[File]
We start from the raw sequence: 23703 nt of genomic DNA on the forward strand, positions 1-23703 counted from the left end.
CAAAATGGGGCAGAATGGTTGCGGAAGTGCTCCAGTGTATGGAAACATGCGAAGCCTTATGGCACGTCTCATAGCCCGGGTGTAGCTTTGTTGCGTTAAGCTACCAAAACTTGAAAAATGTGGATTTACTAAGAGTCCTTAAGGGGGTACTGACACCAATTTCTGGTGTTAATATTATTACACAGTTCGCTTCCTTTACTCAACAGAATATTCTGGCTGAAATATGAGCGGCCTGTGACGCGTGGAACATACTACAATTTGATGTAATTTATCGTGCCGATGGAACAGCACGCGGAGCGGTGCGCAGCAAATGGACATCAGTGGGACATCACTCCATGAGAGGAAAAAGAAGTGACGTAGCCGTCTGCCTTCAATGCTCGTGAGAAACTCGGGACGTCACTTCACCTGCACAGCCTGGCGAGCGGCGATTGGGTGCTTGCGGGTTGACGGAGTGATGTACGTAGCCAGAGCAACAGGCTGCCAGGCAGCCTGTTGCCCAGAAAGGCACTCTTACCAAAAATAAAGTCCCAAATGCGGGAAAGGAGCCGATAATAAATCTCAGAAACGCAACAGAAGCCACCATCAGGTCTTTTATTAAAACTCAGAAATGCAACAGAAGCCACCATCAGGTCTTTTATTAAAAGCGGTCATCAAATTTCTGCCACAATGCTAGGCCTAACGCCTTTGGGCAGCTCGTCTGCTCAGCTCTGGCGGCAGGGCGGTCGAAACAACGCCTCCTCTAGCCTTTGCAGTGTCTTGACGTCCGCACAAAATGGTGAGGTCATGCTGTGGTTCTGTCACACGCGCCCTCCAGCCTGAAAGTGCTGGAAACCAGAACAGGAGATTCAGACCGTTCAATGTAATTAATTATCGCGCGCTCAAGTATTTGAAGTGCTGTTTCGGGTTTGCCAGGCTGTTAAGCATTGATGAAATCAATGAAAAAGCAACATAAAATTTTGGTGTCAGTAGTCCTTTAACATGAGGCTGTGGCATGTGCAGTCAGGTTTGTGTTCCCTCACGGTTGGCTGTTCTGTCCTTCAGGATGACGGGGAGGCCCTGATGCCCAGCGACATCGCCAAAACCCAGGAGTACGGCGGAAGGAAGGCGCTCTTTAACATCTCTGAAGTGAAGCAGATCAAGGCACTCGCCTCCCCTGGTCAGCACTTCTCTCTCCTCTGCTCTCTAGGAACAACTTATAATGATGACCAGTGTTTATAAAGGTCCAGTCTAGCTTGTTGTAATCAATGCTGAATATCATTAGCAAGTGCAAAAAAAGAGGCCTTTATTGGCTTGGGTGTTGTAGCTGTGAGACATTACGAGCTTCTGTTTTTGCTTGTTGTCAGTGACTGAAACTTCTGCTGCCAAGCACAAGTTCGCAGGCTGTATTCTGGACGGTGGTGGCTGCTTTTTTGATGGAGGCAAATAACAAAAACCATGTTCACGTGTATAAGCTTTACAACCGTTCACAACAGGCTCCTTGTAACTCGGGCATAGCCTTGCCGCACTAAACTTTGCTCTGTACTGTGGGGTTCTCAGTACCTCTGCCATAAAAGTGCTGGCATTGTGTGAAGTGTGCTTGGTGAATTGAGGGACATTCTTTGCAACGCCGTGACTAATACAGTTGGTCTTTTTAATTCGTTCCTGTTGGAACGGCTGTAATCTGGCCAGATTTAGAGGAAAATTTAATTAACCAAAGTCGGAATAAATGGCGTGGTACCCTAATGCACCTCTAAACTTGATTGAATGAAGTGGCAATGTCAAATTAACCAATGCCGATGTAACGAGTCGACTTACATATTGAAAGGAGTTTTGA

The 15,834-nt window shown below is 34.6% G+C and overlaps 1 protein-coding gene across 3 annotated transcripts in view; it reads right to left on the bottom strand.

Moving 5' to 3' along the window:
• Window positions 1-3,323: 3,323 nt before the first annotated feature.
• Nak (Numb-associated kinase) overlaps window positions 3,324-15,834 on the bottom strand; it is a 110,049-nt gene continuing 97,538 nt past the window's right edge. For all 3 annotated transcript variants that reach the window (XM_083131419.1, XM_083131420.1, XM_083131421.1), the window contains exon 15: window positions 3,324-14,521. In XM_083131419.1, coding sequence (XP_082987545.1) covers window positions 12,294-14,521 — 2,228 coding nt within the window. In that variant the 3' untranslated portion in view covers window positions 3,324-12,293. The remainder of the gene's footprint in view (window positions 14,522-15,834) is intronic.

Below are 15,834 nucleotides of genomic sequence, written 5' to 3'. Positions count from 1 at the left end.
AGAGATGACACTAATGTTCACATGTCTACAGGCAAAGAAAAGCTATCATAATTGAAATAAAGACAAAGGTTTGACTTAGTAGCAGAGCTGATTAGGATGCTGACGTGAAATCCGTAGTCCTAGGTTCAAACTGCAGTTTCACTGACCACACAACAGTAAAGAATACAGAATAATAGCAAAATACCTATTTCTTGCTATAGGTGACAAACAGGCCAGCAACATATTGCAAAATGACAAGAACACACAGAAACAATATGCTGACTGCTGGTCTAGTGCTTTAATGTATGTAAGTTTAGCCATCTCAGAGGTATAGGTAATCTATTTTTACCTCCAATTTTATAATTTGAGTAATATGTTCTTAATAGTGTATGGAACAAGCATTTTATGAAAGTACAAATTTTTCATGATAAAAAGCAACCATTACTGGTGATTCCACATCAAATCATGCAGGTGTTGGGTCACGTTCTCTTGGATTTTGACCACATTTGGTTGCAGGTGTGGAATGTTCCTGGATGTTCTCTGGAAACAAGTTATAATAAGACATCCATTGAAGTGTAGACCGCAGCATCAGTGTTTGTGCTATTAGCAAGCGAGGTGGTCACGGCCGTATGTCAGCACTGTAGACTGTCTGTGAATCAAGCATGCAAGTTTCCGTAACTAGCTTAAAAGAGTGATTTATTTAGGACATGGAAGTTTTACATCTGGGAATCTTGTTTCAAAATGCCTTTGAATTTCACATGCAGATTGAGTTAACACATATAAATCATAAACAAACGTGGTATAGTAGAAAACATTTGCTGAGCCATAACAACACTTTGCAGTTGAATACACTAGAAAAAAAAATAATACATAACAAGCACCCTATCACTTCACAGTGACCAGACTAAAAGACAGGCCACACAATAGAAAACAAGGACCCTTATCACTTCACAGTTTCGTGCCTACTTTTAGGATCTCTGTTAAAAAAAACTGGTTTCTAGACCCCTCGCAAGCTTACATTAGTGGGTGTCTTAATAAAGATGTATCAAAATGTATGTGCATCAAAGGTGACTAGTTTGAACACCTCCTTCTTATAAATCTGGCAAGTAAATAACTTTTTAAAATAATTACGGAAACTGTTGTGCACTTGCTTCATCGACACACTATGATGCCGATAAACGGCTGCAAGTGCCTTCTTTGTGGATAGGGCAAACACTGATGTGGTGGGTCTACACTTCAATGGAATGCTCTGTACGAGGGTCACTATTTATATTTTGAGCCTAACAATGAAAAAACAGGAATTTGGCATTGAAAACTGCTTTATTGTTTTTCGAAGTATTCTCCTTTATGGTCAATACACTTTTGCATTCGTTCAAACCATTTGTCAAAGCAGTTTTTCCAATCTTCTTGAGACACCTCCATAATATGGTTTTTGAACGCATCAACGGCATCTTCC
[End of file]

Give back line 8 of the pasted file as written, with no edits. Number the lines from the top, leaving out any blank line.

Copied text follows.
AGAGATGACACTAATGTTCACATGTCTACAGGCAAAGAAAAGCTATCATAATTGAAATAAAGACAAAGGTTTGACTTAGTAGCAGAGCTGATTAGGATGCTGACGTGAAATCCGTAGTCCTAGGTTCAAACTGCAGTTTCACTGACCACACAACAGTAAAGAATACAGAATAATAGCAAAATACCTATTTCTTGCTATAGGTGACAAACAGGCCAGCAACATATTGCAAAATGACAAGAACACACAGAAACAATATGCTGACTGCTGGTCTAGTGCTTTAATGTATGTAAGTTTAGCCATCTCAGAGGTATAGGTAATCTATTTTTACCTCCAATTTTATAATTTGAGTAATATGTTCTTAATAGTGTATGGAACAAGCATTTTATGAAAGTACAAATTTTTCATGATAAAAAGCAACCATTACTGGTGATTCCACATCAAATCATGCAGGTGTTGGGTCACGTTCTCTTGGATTTTGACCACATTTGGTTGCAGGTGTGGAATGTTCCTGGATGTTCTCTGGAAACAAGTTATAATAAGACATCCATTGAAGTGTAGACCGCAGCATCAGTGTTTGTGCTATTAGCAAGCGAGGTGGTCACGGCCGTATGTCAGCACTGTAGACTGTCTGTGAATCAAGCATGCAAGTTTCCGTAACTAGCTTAAAAGAGTGATTTATTTAGGACATGGAAGTTTTACATCTGGGAATCTTGTTTCAAAATGCCTTTGAATTTCACATGCAGATTGAGTTAACACATATAAATCATAAACAAACGTGGTATAGTAGAAAACATTTGCTGAGCCATAACAACACTTTGCAGTTGAATACACTAGAAAAAAAAATAATACATAACAAGCACCCTATCACTTCACAGTGACCAGACTAAAAGACAGGCCACACAATAGAAAACAAGGACCCTTATCACTTCACAGTTTCGTGCCTACTTTTAGGATCTCTGTTAAAAAAAACTGGTTTCTAGACCCCTCGCAAGCTTACATTAGTGGGTGTCTTAATAAAGATGTATCAAAATGTATGTGCATCAAAGGTGACTAGTTTGAACACCTCCTTCTTATAAATCTGGCAAGTAAATAACTTTTTAAAATAATTACGGAAACTGTTGTGCACTTGCTTCATCGACACACTATGATGCCGATAAACGGCTGCAAGTGCCTTCTTTGTGGATAGGGCAAACACTGATGTGGTGGGTCTACACTTCAATGGAATGCTCTGTACGAGGGTCACTATTTATATTTTGAGCCTAACAATGAAAAAACAGGAATTTGGCATTGAAAACTGCTTTATTGTTTTTCGAAGTATTCTCCTTTATGGTCAATACACTTTTGCATTCGTTCAAACCATTTGTCAAAGCAGTTTTTCCAATCTTCTTGAGACACCTCCATAATATGGTTTTTGAACGCATCAACGGCATCTTCC